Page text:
Review: Godspell – Sarah Rodgers socks it to us

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Blessed is the inventive Sarah Rodgers for she has taken Godspell, an already irreverent musical based on the gospel according to Saint Matthew, and really socks it to us by placing it within an episode of Rowan and Martin’s Laugh-in.

GodspellDirector Rodgers leaves few Laugh-in skits or characters at the door.  We get it all: the cocktail party with its inane one-liners, the Farkel Family, the go-go dancers, Wolfgang, Tyrone and Gladys, and even the act one ending of the man in a yellow raincoat riding a tricycle.  The only things seemingly missing are appearances from Geraldine and the Flying Fickle Finger of Fate.

The set-up for this particular Laugh-in “episode” sees John the Baptist and Jesus joining the regular cast. But herein lies the tiniest of problems with the show – in her attempt to place Godspell within the Laugh-in world, Director Rodgers relegates the parables of Jesus in act one to second tier status and they sometimes become lost amongst the body paint, martinis and lecherous old men on park benches.  Act two, which primarily deals with the crucifixion, is more successful but only because Laugh-in takes a back seat.  And while wholly entertaining, I did long for the parables to come through just a bit more.

The cast, who for the most part are not old enough to have seen the original Laugh-in on television, still manage to embody their Laugh-in characters without, wisely, attempting any real impersonation.  Stand outs include Katherine Gauthier’s Goldie Hawn with her near perfect dumb and giggle, Erin Germaine Mahoney’s bigger than life Jo Anne Worley and Julia Church’s Lily Tomlin snorting her way through Ernestine and contorting her way through Edith Ann.   As hosts Rowan and Martin, Joel Stephanson and John Voth are also spot-on with an obvious chemistry and near perfect comedic timing.

I had hoped for a more commanding performance from Tim Bratton as Jesus but he is hampered somewhat from his Laugh-in guest star status during act one but does manage to break through during the more serious (and much shorter) act two.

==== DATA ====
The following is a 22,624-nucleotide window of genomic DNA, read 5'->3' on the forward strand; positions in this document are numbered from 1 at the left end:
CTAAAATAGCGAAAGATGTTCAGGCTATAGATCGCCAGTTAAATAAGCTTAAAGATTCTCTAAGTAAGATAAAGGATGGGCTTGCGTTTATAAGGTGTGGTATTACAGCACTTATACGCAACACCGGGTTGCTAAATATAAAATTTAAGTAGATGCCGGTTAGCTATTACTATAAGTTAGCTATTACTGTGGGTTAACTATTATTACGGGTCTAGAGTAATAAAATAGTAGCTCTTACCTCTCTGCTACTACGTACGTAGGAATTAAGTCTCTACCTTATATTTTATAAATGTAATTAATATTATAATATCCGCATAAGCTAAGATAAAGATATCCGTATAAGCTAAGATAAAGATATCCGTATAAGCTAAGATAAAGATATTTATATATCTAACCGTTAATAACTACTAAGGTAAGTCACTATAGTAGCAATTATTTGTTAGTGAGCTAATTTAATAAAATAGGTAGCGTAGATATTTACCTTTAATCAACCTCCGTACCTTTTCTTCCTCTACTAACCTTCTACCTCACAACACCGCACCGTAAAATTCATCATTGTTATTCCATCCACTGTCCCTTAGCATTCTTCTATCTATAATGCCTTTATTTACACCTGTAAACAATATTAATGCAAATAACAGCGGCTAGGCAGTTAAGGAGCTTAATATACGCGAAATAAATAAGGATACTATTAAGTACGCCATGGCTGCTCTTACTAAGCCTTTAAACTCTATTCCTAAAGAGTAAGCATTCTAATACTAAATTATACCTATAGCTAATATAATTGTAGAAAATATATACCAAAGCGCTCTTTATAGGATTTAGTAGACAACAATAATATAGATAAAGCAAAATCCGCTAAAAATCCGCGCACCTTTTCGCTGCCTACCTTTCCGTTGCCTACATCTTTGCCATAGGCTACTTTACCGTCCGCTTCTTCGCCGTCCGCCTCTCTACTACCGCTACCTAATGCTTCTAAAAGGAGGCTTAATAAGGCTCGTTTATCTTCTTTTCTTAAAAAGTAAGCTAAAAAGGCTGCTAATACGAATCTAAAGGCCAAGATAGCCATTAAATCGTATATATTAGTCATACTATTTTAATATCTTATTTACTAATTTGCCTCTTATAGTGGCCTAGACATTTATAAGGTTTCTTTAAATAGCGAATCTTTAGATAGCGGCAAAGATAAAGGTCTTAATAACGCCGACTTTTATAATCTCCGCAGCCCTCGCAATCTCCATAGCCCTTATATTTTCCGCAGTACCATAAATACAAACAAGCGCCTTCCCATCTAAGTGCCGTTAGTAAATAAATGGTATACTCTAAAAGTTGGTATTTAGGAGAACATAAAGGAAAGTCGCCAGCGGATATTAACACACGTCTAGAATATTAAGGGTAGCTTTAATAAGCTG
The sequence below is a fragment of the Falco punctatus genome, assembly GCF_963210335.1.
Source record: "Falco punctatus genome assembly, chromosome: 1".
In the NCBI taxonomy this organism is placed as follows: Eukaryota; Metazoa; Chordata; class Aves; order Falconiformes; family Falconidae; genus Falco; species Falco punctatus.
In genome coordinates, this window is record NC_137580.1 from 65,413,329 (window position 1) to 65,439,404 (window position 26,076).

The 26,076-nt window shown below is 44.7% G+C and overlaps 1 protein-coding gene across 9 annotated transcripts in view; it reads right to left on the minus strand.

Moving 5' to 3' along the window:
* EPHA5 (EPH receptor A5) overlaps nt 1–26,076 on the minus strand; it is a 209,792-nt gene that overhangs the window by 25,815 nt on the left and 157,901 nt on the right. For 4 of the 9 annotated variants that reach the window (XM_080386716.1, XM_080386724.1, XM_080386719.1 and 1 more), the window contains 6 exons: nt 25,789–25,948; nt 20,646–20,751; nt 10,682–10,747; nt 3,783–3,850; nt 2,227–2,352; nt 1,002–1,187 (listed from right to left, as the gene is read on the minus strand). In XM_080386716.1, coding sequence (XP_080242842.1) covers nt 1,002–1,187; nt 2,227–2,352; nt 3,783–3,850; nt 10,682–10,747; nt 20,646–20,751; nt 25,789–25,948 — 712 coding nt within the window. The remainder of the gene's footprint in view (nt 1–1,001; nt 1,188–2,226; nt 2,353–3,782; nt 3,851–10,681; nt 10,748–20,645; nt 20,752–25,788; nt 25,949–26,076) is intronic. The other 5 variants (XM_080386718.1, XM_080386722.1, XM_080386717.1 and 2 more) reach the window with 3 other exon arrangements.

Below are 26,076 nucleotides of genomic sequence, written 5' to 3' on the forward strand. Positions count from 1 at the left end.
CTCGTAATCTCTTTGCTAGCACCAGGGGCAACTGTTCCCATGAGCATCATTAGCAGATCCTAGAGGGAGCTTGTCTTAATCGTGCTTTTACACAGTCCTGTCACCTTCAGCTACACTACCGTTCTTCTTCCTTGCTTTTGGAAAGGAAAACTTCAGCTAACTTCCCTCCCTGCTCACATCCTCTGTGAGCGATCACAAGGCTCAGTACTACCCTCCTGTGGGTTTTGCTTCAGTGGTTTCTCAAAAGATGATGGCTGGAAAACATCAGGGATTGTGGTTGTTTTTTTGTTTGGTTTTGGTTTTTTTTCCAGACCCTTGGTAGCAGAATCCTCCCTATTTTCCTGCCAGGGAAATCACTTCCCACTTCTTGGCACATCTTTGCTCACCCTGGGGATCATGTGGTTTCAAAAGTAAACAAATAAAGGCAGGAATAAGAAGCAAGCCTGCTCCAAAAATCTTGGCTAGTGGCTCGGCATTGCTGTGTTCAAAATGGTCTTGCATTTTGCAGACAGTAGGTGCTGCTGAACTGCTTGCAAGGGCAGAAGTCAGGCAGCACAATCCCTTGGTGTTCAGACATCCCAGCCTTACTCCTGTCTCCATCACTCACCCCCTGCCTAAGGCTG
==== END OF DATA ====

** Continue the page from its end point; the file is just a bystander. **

The small three piece band does a great job within the confines of the Pacific Theatre (just wait until you see how they have to access their performance space).  At times the cast seemed a little tentative in their singing and I was somewhat surprised and disappointed they were not always able to fill the tiny space with their voices.

Set designer Bryan Pollock captures the groovy feel of Laugh-in complete with the multi-level windows used to great effect along the one wall and costume designer Carmen Alatorre has great fun with the various Laugh-in fashions.  Lighting designer Itai Erdal brings a lightness to act one that fits nicely with the television vibe and ends with a wonderfully powerful design to the crucifixion scene.

An amazingly inventive version from the mind of Sarah Rodgers, this Godspell is ultimately entertaining and a great end to the Pacific Theatre season.

And that’s the truth.

3 1/2 of 5 StarsGodspell
Pacific Theatre
28 May – 3 July 2010

Singing! Dancing! Sheep! Goats! Thou shalt be thrilled! Pacific Theatre and Theatre at TWU are delighted to celebrate the greatest story ever told with one of the most popular musicals ever staged. Godspell, born out of a master’s thesis project, became the longest running off-Broadway musical of all time in a turn of Hollywood-style fortune when it caught the eye of New York producers at its college premiere. Tickets are $17 – $34 available online or by calling 604.731.5518.

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